Article

A Randomized Trial Comparing Telemedicine Case Management with Usual Care in Older, Ethnically Diverse, Medically Underserved Patients with Diabetes Mellitus: 5 Year Results of the IDEATel Study

Division of General Medicine, New York, NY, USA.
Journal of the American Medical Informatics Association (Impact Factor: 3.93). 05/2009; 16(4):446-56. DOI: 10.1197/jamia.M3157
Source: PubMed

ABSTRACT CONTEXT Telemedicine is a promising but largely unproven technology for providing case management services to patients with chronic conditions and lower access to care. OBJECTIVES To examine the effectiveness of a telemedicine intervention to achieve clinical management goals in older, ethnically diverse, medically underserved patients with diabetes. DESIGN, Setting, and Patients A randomized controlled trial was conducted, comparing telemedicine case management to usual care, with blinded outcome evaluation, in 1,665 Medicare recipients with diabetes, aged >/= 55 years, residing in federally designated medically underserved areas of New York State. Interventions Home telemedicine unit with nurse case management versus usual care. Main Outcome Measures The primary endpoints assessed over 5 years of follow-up were hemoglobin A1c (HgbA1c), low density lipoprotein (LDL) cholesterol, and blood pressure levels. RESULTS Intention-to-treat mixed models showed that telemedicine achieved net overall reductions over five years of follow-up in the primary endpoints (HgbA1c, p = 0.001; LDL, p < 0.001; systolic and diastolic blood pressure, p = 0.024; p < 0.001). Estimated differences (95% CI) in year 5 were 0.29 (0.12, 0.46)% for HgbA1c, 3.84 (-0.08, 7.77) mg/dL for LDL cholesterol, and 4.32 (1.93, 6.72) mm Hg for systolic and 2.64 (1.53, 3.74) mm Hg for diastolic blood pressure. There were 176 deaths in the intervention group and 169 in the usual care group (hazard ratio 1.01 [0.82, 1.24]). CONCLUSIONS Telemedicine case management resulted in net improvements in HgbA1c, LDL-cholesterol and blood pressure levels over 5 years in medically underserved Medicare beneficiaries. Mortality was not different between the groups, although power was limited. Trial Registration http://clinicaltrials.gov Identifier: NCT00271739.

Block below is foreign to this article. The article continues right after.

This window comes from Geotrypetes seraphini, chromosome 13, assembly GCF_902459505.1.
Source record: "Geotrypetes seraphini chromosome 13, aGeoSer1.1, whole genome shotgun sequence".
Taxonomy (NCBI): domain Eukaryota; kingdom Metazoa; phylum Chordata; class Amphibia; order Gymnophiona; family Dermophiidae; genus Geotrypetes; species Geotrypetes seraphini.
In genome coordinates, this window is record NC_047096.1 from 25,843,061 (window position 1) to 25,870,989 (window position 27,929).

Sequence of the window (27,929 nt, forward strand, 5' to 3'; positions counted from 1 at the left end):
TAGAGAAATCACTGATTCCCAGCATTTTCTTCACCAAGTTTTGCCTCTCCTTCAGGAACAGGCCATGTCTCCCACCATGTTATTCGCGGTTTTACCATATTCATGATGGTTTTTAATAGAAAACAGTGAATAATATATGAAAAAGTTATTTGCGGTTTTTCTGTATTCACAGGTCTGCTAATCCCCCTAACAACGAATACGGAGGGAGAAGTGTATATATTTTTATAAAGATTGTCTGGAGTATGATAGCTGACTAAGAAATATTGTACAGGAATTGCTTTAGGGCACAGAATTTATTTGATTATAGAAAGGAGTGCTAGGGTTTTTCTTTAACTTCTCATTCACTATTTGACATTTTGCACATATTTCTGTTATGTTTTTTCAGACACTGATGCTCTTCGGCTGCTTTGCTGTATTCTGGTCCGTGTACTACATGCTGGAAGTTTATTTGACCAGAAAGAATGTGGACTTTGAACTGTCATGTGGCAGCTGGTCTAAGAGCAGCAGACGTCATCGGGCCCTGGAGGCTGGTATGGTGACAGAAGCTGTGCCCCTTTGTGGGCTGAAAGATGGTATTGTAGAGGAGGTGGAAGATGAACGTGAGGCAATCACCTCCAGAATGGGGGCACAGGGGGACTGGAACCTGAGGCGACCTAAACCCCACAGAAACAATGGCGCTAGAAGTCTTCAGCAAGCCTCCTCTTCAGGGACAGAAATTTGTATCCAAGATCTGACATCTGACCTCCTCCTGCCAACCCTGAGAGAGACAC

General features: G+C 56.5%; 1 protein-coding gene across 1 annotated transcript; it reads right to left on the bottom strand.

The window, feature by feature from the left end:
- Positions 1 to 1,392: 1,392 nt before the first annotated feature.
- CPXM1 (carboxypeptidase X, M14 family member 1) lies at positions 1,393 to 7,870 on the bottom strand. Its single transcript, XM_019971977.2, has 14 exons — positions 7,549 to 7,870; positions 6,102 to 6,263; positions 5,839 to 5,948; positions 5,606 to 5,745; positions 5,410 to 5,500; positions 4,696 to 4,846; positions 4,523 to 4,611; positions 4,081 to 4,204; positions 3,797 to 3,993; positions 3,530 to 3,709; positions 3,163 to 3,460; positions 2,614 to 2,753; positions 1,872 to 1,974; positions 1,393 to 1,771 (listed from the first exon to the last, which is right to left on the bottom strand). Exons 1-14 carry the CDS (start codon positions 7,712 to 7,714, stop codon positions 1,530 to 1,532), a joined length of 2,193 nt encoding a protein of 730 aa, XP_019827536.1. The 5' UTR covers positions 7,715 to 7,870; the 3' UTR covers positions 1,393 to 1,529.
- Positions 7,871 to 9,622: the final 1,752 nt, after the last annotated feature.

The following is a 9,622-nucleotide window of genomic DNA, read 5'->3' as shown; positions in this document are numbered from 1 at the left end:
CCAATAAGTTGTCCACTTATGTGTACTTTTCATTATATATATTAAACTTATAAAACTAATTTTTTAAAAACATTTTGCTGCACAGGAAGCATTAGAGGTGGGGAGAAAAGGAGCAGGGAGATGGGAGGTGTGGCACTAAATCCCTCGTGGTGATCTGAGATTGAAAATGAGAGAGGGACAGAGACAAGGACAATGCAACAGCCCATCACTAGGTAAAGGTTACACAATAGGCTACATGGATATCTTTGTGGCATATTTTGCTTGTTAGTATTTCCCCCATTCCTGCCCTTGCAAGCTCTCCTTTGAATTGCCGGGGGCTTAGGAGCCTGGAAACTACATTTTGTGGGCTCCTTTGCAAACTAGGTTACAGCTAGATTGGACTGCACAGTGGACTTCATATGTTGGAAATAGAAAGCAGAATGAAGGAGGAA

Full-text

Available from: Albert M Lai, Jun 03, 2015
1 Follower
 · 
96 Views
  • [Show abstract] [Hide abstract]
    ABSTRACT: Management of diabetes in the elderly necessitates careful consideration of concomitant geriatric syndromes and comorbid conditions that increase the risk of complications, including severe hypoglycemia. Whereas healthy older adults can use therapeutic approaches recommended for their younger counterparts, treatment plans for frail elderly patients need to be simplified and A1c and blood pressure goals relaxed with the development of impairments in function, cognition, vision, and dexterity. The goals of diabetes management in the elderly should be to maintain quality of life and minimize symptomatic hyperglycemia and drug side effects, including hypoglycemia. Copyright © 2015 Elsevier Inc. All rights reserved.
    Medical Clinics of North america, 12/2014: chapter Management of Diabetes in Elderly;
  • Source
    [Show abstract] [Hide abstract]